The waters around islands are surrounded by coral reefs, making them great for snorkeling.

Diamond Waterfall and Botanical Gardens

Soufriere Estate is one of the oldest and best-preserved estates on St. Lucia and was originally part of the 2000 acres of land granted to the Devaux family by King Louis XIV of France in 1713, in recognition of their service to ‘Crown and Country’.

In 1740 the three Devaux brothers came to St. Lucia to claim the land which at that time included the present site of Soufriere Town, as well as the Sulphur Springs.

This historical estate has been transformed from a working plantation that once produced limes, copra and cocoa, into one of the major heritage sites in the region, as well as a viable and spectacular tourist attraction that includes the Botanical Gardens, Waterfall, Mineral Baths, Nature Trail, Old Mill Restaurant and the historic Soufriere Estate House.

The Diamond Botanical Gardens sit in a natural gorge that begins at the world’s only drive through volcano and bubbling sulphur springs. The sulphur springs are weak spots in the crust of an enormous collapsed crater, the result of a volcanic upheaval that took place some 40,000 years ago.

Natural minerals found in the area include, Kaolinite and Quartz and smaller quantities of Gypsum, Alunite, Pyrite and Geotite.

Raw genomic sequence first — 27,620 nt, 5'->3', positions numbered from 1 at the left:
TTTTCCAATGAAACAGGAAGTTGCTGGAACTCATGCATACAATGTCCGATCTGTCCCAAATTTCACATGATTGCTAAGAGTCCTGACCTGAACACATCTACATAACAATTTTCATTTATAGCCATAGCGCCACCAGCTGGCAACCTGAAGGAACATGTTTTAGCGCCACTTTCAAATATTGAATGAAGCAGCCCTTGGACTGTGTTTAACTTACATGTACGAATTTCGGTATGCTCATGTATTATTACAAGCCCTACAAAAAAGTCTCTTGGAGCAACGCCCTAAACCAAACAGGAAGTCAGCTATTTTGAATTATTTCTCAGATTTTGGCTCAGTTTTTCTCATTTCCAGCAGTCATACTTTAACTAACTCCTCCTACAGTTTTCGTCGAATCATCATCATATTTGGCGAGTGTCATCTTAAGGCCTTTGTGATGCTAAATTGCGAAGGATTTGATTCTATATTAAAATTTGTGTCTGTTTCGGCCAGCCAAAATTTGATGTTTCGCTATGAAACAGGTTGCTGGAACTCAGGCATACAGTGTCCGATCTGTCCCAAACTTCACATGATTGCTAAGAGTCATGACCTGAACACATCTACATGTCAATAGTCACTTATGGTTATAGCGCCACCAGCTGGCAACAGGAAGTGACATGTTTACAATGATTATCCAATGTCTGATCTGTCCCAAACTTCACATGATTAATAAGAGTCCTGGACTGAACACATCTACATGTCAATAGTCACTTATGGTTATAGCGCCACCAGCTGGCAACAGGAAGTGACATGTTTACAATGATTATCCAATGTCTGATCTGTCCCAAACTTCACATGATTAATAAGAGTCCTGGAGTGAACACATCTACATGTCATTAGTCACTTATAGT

Sulphur Springs Park

The Caribbean's only drive-in volcano

The well-known Sulphur Springs in Saint Lucia is the hottest and most active geothermal area in the Lesser Antilles. The park is approximately 45 hectares and is billed as the Caribbean’s only drive-in volcano. A walk through the crater takes you past pools and hot springs bubbling and belching with sulphur-laden steam. Just outside the Springs, you can bathe in the warm sulphuric pools, reputed for its soothing effects. The Sulphur Springs forms part of the story of the creation of the entire Caribbean basin.

The main area of Sulphur Springs comprises numerous hot springs, bubbling mud pools and fumaroles (steam vents) in an area of strongly hydrothermally altered clay-rich rock approximately 200 m x 100 m in size. Many fumaroles have temperatures 100°C or hotter, and temperatures of up to 172°C have been recorded. Numerous studies have been carried out over the past 50 years to investigate the geothermal energy potential of Sulphur Springs, to date, however, no attempt at exploitation has been made.

Geothermal systems such as Sulphur Springs form when rainwater seeps into the ground where it is heated by hot rock. The hot water becomes buoyant, and rises back to the surface along cracks. In some places the water is heated so much that it rises as steam. The heat source for the Sulphur Springs geothermal system is probably the cooling magma body responsible for the young volcanism of the Soufrière Volcanic Centre.

Mamiku Gardens, Botanical Garden and Heritage Site

The Historical Gardens of Madame de Micoud (Mamiku), set in 12 acres of natural woodlands, offer a colorful variety of gardens, some on hilltops, some tucked away in the forest, including an orchid garden and medicinal herb garden. An abundance of birds, butterflies and Tropical Flowers continually surprise the visitor. A collection of artifacts from the plantation period can be viewed at the small interpretation center and refreshment bar. Once the scene of fierce battles like many other st lucia plantations, the gardens are now filled with tranquility and beauty